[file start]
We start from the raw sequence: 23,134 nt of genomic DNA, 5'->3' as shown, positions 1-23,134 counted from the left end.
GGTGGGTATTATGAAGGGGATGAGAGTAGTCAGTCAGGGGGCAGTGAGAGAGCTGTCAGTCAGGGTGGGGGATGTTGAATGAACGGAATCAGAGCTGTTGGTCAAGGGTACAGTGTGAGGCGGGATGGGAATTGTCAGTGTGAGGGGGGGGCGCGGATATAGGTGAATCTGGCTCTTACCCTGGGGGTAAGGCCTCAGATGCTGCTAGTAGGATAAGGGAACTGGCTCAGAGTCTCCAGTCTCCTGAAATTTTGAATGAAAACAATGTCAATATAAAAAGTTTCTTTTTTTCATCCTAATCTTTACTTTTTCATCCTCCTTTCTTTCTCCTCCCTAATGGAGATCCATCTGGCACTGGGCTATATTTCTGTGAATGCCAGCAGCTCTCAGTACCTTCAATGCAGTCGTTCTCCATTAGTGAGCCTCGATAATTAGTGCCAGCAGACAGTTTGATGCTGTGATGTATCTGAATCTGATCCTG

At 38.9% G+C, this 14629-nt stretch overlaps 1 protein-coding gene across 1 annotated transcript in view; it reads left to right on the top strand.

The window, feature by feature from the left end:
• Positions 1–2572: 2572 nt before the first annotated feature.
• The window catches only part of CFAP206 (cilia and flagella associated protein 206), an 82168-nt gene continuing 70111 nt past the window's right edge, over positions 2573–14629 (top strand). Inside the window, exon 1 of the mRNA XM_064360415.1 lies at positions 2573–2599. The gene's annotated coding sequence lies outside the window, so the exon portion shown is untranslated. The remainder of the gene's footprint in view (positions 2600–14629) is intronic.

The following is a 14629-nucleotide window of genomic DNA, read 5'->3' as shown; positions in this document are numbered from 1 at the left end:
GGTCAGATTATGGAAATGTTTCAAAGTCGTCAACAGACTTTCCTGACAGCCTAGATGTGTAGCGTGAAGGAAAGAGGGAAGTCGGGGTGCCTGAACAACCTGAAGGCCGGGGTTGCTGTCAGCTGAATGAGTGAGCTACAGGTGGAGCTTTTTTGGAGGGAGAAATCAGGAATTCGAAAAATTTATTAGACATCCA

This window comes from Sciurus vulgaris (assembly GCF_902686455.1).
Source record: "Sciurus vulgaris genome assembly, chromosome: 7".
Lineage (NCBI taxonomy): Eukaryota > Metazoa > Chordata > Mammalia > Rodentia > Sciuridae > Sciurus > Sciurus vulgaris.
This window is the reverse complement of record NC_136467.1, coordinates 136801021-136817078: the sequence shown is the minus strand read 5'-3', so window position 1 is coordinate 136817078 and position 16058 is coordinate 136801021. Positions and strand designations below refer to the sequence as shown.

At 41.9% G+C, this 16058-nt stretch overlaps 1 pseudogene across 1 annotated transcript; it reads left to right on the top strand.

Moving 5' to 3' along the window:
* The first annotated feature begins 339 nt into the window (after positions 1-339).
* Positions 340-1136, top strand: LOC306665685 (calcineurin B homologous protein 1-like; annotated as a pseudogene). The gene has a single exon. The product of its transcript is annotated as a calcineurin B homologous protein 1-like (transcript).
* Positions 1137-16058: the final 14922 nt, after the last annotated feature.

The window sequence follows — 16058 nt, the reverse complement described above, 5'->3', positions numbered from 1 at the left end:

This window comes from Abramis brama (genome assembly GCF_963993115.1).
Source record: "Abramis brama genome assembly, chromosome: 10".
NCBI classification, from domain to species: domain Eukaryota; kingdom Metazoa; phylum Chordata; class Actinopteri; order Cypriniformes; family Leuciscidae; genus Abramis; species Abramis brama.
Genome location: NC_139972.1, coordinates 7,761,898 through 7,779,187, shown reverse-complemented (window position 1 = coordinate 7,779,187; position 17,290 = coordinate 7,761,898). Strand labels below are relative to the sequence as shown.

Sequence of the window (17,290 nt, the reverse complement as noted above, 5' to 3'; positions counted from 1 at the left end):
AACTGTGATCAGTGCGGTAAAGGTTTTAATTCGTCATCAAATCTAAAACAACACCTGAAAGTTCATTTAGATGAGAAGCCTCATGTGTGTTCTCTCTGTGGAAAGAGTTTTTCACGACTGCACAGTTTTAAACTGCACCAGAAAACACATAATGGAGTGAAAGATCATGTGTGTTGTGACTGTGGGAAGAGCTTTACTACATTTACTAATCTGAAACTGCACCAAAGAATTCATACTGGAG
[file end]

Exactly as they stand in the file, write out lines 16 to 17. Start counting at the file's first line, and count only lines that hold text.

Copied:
* Positions 340-1136, top strand: LOC306665685 (calcineurin B homologous protein 1-like; annotated as a pseudogene). The gene has a single exon. The product of its transcript is annotated as a calcineurin B homologous protein 1-like (transcript).
* Positions 1137-16058: the final 14922 nt, after the last annotated feature.